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I have a private method def __pickSide(self): in a parent class that I would like to override in the child class. However, the child class still calls the inherited def __pickSide(self):. How can I override the function? The child class's function name is exactly the same as the parent's function name.

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3  
Please don't use all those __'s. They're confusing. There's really no "private" in Python. They make simple things look confusing. Please update your question with the smallest example of code that shows your problem. –  S.Lott Mar 20 '10 at 18:36
    
That is the code I'm having trouble with... what more do you want? I know that "private" functions and variables can still be accessed in Python, but won't using all public functions make things more confusing when using the class? –  wrongusername Mar 20 '10 at 18:47
    
"That is the code"? What code? Can you update the question to actually provide a sample of actual code that actually doesn't work? It's very hard to guess at what your code looks like. It's easy to assume things; it's easy to assume wrong. "what more do you want?" Code. To look at and see what mistake you're actually making, not what mistake I assume you're making. –  S.Lott Mar 20 '10 at 18:53
    
human.__pickSide(). That doesn't work in that it was not calling the human.__pickSide() I wanted, it was calling gambler.__pickSide() instead. –  wrongusername Mar 20 '10 at 19:10
    
also, in regards to OO talk, Classes don't really have "functions". they have "methods" :P –  vlad-ardelean Mar 10 '13 at 14:39

3 Answers 3

up vote 26 down vote accepted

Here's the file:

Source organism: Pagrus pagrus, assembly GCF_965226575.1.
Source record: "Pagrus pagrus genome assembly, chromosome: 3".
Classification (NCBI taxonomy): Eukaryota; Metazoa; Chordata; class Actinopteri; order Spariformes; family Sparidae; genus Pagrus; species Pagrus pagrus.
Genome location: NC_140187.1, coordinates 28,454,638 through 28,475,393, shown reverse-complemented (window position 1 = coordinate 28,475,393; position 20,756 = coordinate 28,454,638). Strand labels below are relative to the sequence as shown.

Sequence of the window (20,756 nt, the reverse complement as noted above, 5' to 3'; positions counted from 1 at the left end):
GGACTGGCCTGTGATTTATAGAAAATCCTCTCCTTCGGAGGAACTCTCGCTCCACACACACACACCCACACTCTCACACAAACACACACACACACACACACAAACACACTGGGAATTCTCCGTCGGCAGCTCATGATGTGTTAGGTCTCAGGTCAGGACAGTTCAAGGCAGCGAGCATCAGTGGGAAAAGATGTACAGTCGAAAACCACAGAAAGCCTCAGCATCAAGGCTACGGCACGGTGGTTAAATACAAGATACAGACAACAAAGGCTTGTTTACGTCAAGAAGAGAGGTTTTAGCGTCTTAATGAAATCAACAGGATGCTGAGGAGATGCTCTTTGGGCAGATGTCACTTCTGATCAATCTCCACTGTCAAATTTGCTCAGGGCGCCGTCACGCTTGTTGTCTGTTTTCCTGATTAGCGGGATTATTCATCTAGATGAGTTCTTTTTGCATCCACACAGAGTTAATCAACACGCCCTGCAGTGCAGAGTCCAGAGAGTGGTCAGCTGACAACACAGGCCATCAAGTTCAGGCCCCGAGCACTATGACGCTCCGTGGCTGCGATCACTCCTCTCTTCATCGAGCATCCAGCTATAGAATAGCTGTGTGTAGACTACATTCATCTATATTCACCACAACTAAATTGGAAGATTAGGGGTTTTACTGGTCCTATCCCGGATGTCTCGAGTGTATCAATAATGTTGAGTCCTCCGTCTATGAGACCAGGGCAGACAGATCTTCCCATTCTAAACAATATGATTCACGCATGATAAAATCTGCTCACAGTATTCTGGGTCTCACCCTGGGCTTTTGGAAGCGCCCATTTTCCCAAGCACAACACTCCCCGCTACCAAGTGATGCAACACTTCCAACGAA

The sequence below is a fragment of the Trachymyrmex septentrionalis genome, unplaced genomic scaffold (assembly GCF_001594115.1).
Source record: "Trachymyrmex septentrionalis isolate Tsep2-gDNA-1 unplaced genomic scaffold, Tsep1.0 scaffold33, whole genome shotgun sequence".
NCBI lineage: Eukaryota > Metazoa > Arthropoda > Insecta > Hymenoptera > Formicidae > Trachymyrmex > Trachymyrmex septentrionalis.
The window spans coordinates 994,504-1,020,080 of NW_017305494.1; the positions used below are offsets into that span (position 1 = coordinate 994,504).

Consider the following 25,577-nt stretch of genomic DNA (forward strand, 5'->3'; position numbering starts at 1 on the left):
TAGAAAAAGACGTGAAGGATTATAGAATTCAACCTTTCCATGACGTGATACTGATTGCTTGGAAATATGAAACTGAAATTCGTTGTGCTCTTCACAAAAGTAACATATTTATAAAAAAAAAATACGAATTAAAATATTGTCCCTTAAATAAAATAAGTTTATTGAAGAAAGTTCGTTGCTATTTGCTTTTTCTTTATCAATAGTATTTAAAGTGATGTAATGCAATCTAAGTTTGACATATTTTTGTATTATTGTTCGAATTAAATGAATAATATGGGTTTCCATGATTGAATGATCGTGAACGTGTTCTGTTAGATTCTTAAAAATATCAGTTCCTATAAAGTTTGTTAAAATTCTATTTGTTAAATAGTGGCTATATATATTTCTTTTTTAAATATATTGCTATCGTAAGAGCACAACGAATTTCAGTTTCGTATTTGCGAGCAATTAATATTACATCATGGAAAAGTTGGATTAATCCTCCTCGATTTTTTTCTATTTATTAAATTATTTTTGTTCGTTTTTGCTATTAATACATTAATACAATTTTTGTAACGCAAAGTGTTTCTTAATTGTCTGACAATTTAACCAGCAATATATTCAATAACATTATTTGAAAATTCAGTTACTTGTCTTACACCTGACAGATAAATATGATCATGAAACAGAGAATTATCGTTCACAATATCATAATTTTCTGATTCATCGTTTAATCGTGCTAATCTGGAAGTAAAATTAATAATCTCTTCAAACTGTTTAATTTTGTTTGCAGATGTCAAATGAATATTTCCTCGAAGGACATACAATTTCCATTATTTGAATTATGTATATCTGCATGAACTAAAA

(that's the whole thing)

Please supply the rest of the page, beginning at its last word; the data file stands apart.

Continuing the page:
Let's look at the easiest example:

from dis import dis

class A(object):
  def __pick(self):
      print "1"

  def doitinA(self):
      self.__pick()

class B(A):
  def __pick(self):
      print "2"

  def doitinB(self):
      self.__pick()

b = B()
b.doitinA() # prints 1
b.doitinB() # prints 2

dis(A.doitinA)
print
dis(B.doitinB)

The disassembly is as follows:

  8           0 LOAD_FAST                0 (self)
              3 LOAD_ATTR                0 (_A__pick)
              6 CALL_FUNCTION            0
              9 POP_TOP
             10 LOAD_CONST               0 (None)
             13 RETURN_VALUE

 15           0 LOAD_FAST                0 (self)
              3 LOAD_ATTR                0 (_B__pick)
              6 CALL_FUNCTION            0
              9 POP_TOP
             10 LOAD_CONST               0 (None)
             13 RETURN_VALUE

As you can see, Python mangles function names that begin with two underscores (and accesses to such names!!) to a name that includes the class name - in this case _A__pick and _B__pick). That means that the class in which a function is defined determines which of the __pick methods is called.

The solution is simple, avoid pseudo-private methods by removing the double underscores. For example, use _pick instead of __pick.

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3  
Upvoted for including python disassembly to explain the language. :) –  Daniel Goldberg Mar 20 '10 at 18:55
    
Thanks! that solved it too :) –  wrongusername Mar 20 '10 at 19:07

The problem you're seeing is that the double underscores mangle the function name even in calls. This prevents polymorphism from working properly since the name it is mangled to is based on the name of the class the method is defined in, and not the name of the class of the object that is being referenced. Replacing the double underscores with something else will solve this.

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  • Using __foo names mangles the name of the method to make it more hassle to access it when you need to. I would recommend never using them, which makes things like testing go more smoothly.

  • There is no private in Python, and if there was, it would prevent you from doing this anyhow. (This is the point of private stuff in languages that have it.)

  • The common convention to indicate that an attribute is not part of the public interface of a class it to use a single leading underscore, like _foo. This is sufficient for making your code clear separating your internal details from your public API.

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